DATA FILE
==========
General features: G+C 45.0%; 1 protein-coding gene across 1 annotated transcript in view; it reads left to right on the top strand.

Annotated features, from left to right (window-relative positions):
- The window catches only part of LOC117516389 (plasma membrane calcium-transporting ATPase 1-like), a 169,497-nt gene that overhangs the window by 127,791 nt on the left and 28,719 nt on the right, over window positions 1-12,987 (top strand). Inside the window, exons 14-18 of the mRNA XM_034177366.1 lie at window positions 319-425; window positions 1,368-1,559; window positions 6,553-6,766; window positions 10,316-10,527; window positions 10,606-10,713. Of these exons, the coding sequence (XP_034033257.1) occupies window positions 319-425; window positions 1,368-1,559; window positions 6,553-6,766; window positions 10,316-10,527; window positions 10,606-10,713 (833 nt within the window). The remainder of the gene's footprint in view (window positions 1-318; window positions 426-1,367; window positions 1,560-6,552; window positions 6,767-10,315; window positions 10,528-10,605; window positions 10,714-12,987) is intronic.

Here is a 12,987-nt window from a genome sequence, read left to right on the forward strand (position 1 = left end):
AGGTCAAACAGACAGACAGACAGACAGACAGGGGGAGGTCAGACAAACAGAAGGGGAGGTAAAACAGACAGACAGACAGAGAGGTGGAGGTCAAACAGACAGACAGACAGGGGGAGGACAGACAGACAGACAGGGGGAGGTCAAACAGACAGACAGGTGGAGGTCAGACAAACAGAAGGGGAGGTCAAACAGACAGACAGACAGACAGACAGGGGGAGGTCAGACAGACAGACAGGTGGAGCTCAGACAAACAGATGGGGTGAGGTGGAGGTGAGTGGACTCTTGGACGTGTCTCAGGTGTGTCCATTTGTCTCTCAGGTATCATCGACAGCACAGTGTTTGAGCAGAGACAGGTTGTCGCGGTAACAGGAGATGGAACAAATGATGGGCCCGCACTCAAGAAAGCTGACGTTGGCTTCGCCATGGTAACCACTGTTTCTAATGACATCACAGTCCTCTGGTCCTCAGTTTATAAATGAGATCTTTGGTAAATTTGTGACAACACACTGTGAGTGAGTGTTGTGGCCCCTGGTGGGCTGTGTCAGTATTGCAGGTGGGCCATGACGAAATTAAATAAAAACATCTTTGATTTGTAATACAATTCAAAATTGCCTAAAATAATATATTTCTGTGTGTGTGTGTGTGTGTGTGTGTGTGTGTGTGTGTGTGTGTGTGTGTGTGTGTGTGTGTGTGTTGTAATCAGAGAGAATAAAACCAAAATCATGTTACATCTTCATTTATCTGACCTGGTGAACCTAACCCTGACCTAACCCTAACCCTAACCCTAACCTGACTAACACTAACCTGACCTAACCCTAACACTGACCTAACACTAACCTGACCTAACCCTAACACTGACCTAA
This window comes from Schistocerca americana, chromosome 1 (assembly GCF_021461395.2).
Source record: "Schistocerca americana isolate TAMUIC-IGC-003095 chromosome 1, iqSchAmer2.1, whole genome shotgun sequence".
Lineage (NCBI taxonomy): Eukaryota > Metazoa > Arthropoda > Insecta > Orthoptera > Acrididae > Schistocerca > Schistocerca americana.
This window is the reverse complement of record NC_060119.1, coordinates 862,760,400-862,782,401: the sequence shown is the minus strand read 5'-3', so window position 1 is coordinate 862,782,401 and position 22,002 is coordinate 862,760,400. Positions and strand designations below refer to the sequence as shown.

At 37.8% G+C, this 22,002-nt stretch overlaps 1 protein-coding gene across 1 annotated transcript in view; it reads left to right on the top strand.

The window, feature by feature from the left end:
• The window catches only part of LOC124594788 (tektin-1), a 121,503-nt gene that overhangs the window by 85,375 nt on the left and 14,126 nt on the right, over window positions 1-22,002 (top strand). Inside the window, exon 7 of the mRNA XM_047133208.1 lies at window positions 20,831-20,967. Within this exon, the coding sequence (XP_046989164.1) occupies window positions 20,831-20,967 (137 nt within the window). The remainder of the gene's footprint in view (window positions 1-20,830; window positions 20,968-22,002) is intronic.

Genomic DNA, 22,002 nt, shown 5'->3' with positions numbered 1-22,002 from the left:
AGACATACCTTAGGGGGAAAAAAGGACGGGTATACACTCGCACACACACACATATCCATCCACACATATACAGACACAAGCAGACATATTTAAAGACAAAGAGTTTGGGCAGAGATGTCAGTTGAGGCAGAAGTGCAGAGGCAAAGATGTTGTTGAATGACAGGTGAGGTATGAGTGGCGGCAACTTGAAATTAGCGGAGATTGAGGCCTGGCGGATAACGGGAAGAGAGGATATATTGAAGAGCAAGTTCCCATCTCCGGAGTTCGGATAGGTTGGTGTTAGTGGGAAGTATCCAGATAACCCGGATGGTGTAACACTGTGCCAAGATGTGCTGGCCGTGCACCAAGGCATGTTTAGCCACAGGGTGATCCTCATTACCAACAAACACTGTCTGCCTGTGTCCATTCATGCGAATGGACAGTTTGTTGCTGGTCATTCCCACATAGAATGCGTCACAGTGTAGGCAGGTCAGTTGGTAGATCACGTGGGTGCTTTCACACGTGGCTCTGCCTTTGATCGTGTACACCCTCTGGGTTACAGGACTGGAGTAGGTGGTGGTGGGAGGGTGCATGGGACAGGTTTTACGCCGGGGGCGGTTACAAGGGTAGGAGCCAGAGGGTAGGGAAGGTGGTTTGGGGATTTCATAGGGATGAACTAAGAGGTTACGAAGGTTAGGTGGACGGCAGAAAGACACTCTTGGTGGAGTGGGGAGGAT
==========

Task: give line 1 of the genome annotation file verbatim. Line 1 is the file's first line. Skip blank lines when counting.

General features: G+C 45.0%; 1 protein-coding gene across 1 annotated transcript in view; it reads left to right on the top strand.